Because I’m based in the UK, this piece leans toward GDPR. My understanding is that it’s one of the strictest levels of regulation in place to date. Even if you’re in the US, you’ll need to be aware of these rules if your customers are in the UK or Europe. But GDPR isn’t just about email, it’s about data and how it’s collected and stored.
Outbound Email Strategies for B2B
B2B email strategies are pretty straightforward. As with most things, the most successful outbound email strategies begin with research. For B2B lead generation, take some time finding businesses to target. It saves time in the long run, increases your conversion rates and keeps you on the right side of the law.
A great place to start with researching details for leads is Google and LinkedIn. Consider who your complementary businesses are. For example, as a freelance copywriter, likely business candidates for my service include website developers and marketing agencies. When finding your ideal business customer take some time to dig a little past the generic info@ email address. You want to get to the right decision maker – this is not necessarily the business owner or CEO. In some cases it could be the head of a particular department or a senior member of staff.
As soon as you begin compiling an email list, you’re treading on sensitive ground for data protection. I cannot stress enough that you’ll need to make sure there is a relevant and legitimate reason to collect these prospect’s details. Make sure the list you are pulling together is secure too.
Key information to find is the business name, contact person’s name, job title, email address (obviously), contact number and location is also key. Entering this information into a spreadsheet as you go makes it simpler further down the track to load into an email service platform. I use MailChimp, but it isn’t the only option. There are plenty of email marketing campaign platforms. Most come with a free trial as bare minimum, some with free and paid subscription levels of service. But more about this later.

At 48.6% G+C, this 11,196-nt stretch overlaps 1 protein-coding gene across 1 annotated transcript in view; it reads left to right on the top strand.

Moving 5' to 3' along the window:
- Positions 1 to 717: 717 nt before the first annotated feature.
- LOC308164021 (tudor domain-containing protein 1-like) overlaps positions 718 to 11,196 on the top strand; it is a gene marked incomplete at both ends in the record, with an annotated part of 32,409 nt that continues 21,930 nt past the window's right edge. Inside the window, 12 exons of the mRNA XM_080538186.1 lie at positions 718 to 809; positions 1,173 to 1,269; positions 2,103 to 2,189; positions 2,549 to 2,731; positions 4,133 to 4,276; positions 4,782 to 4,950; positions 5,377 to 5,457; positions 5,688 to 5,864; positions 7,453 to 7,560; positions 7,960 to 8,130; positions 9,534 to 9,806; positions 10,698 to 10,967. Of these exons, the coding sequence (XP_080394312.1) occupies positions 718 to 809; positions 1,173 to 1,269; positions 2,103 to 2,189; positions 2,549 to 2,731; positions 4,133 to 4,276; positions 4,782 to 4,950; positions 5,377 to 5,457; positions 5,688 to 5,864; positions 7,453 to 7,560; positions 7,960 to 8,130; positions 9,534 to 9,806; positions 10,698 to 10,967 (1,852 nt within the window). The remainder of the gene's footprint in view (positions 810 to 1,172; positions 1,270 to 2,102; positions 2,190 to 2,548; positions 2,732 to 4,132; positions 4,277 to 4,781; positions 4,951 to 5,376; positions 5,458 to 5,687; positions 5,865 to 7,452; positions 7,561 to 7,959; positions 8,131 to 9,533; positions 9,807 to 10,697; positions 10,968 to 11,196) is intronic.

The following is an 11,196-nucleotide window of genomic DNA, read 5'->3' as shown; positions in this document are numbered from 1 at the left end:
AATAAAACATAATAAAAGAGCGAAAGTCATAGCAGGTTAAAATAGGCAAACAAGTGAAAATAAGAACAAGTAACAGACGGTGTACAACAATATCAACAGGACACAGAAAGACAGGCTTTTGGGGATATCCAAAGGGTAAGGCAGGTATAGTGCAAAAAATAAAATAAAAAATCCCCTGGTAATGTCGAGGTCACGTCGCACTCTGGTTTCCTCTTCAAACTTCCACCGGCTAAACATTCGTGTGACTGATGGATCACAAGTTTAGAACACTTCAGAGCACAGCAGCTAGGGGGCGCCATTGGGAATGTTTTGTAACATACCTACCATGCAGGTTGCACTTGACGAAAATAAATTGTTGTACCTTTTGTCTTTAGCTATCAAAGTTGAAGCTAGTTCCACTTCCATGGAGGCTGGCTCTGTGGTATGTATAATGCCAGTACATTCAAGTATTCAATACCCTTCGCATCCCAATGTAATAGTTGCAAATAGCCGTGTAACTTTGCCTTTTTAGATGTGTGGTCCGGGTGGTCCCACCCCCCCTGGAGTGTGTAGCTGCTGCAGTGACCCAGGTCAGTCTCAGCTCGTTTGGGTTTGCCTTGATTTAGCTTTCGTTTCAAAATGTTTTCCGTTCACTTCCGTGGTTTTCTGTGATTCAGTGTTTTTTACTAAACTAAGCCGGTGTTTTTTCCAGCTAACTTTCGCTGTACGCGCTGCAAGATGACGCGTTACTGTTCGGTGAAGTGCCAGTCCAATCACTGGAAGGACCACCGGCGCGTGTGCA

Before you adding anything to your campaign contacts lists, I suggest reaching out personally. You’ll need to send this first contact within 30 days of collecting the information to be GDPR compliant. A simple DM on LinkedIn is a great way to introducing who you are and ask if you can reach them by email. If they agree, send them an adapted version of the message below.
Alternatively, send an email introduction to the address you sourced. If you hear back from the recipient with a request to be removed from your email outreach, comply with their wishes ASAP. If you don’t hear back, you can follow up with a quick email seeking opt in for your email list.
Something like this is all you need:
Once you hear back, go ahead and add them to the appropriate campaign lists. If you don’t hear back after 30 days, remove them from your list. If you get a response asking why your emailing, respond politely and honestly, then either remove or add them to your campaign list depending how the exchange plays out.
When you have obtained the introduction and explicit permission, you’re free to go ahead with your email sales campaigning, gently qualifying and coaxing contacts through the sales and marketing funnel to become happy and loyal customers.